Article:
The Liberal Imagination by Lionel Trilling

The Liberal Imagination (1950) by Lionel Trilling ( and is one of the most admired and influential works of criticism of the last century, a work that is not only a masterpiece of literary criticism but an important statement about politics and society.

Published at one of the chillier moments of the Cold War, Trilling’s essays examine the promise, and limits, of liberalism. It challenges the complacency of a naïve liberal belief in rationality, progress, and the panaceas of economics and other social sciences. The book asserts in their stead the irreducible complexity of human motivation and shows how inevitable is tragedy. Only the imagination, Trilling argues, can give us access and insight into these realms and only the imagination can ground a reflective and considered, rather than programmatic and dogmatic, liberalism.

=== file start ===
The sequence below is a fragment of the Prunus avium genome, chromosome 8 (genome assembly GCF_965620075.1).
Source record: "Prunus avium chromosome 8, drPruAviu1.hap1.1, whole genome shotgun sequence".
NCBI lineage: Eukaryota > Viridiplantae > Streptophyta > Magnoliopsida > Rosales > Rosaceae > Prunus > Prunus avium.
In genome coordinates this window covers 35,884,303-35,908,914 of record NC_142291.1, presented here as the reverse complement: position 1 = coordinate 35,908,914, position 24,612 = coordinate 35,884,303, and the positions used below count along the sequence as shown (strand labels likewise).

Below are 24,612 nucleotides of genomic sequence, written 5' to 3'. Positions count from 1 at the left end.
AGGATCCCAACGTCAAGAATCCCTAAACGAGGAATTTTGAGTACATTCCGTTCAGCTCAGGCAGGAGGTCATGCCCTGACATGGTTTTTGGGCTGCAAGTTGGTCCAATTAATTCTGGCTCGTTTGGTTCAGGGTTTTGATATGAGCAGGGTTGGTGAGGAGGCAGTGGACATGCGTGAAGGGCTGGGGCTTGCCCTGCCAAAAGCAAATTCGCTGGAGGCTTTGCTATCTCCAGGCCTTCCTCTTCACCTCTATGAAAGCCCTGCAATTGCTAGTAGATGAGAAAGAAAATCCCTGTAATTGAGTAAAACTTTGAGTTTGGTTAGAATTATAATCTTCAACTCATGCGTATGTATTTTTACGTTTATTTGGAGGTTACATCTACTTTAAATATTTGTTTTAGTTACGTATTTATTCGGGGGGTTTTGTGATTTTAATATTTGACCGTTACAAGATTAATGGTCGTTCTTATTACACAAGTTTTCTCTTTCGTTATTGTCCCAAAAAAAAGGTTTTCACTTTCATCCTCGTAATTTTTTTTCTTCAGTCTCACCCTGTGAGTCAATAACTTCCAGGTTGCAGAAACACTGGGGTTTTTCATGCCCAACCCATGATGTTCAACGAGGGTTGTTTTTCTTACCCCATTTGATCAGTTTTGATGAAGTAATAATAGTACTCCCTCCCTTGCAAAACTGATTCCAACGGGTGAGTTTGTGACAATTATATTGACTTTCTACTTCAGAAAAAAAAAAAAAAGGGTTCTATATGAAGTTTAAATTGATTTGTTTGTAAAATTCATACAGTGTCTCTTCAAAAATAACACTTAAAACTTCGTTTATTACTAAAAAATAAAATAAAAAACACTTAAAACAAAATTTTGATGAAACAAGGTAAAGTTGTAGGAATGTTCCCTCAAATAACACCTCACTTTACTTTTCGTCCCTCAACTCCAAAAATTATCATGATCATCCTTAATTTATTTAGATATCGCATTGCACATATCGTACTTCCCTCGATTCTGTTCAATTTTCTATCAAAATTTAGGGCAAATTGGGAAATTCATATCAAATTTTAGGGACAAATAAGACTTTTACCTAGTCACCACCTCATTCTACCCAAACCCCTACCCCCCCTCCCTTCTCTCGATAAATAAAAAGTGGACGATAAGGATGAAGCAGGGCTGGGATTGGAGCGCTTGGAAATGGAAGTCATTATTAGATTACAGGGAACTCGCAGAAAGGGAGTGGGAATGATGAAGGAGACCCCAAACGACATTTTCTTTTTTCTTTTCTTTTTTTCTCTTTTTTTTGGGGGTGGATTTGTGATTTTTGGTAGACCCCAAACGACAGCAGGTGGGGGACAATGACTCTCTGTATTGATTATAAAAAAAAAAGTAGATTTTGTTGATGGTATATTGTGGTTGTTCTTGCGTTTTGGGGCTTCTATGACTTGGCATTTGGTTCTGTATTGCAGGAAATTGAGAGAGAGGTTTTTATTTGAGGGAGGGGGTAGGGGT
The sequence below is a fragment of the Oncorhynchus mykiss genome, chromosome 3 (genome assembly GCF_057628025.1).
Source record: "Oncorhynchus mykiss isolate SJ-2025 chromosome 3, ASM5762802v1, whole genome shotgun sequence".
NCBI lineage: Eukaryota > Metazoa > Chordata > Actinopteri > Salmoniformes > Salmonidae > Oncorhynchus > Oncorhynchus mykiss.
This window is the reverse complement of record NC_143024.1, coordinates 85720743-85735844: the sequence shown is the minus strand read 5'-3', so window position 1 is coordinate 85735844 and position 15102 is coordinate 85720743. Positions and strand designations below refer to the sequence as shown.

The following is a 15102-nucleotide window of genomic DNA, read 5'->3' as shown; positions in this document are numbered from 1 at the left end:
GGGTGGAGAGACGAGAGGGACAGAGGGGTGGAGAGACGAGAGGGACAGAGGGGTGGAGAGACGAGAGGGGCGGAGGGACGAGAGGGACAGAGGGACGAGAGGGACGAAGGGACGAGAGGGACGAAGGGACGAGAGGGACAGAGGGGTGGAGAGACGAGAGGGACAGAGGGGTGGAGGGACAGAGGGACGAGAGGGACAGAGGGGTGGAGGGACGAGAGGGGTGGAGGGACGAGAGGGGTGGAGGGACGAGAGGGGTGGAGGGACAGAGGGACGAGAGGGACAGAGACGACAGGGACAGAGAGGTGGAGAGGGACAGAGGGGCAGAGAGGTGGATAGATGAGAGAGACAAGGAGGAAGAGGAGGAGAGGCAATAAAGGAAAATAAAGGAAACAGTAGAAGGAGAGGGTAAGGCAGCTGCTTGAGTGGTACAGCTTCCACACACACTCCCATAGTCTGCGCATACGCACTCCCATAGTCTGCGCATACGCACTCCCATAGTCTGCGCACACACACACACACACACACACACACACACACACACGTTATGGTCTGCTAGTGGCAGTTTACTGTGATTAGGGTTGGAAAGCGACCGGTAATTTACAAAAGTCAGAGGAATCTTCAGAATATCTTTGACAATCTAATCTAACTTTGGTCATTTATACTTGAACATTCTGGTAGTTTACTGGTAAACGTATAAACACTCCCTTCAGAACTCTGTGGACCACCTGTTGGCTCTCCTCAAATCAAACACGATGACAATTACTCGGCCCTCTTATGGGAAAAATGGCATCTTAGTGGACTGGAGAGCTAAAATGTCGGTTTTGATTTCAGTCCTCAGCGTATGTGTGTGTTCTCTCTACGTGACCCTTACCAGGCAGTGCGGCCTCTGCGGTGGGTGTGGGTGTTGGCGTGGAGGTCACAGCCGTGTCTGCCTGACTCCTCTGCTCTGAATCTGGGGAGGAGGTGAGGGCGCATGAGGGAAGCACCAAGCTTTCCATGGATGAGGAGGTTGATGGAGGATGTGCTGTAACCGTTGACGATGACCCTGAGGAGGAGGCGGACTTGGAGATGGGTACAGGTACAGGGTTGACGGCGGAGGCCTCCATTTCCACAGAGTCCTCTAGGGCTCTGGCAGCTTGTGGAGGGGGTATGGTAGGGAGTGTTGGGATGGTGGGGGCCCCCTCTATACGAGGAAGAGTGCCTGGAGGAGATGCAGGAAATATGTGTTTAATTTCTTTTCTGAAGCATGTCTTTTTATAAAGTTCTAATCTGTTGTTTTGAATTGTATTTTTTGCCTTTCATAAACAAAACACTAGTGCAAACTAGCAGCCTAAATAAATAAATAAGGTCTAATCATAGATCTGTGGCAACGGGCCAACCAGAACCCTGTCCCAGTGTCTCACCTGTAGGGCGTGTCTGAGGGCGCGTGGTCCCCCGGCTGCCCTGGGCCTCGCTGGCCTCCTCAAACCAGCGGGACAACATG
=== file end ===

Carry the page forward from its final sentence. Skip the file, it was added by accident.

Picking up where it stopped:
Writing with acute intelligence about classics like Huckleberry Finn and the novels of Henry James and F. Scott Fitzgerald, but also on such varied matters as the Kinsey Report and money in the American imagination, Trilling presents a model of the critic as both part of and apart from his society, a defender of the reflective life that, in our ever more rationalized world, seems ever more necessary.

To follow up and understand why Trilling still matters 60 years on go to Kirsch, Adam. Why Trilling Matters Yale University Press, 2011 (

304 pages in Penguin paperback edition

ISBN 978-0140550900

Lionel Trilling

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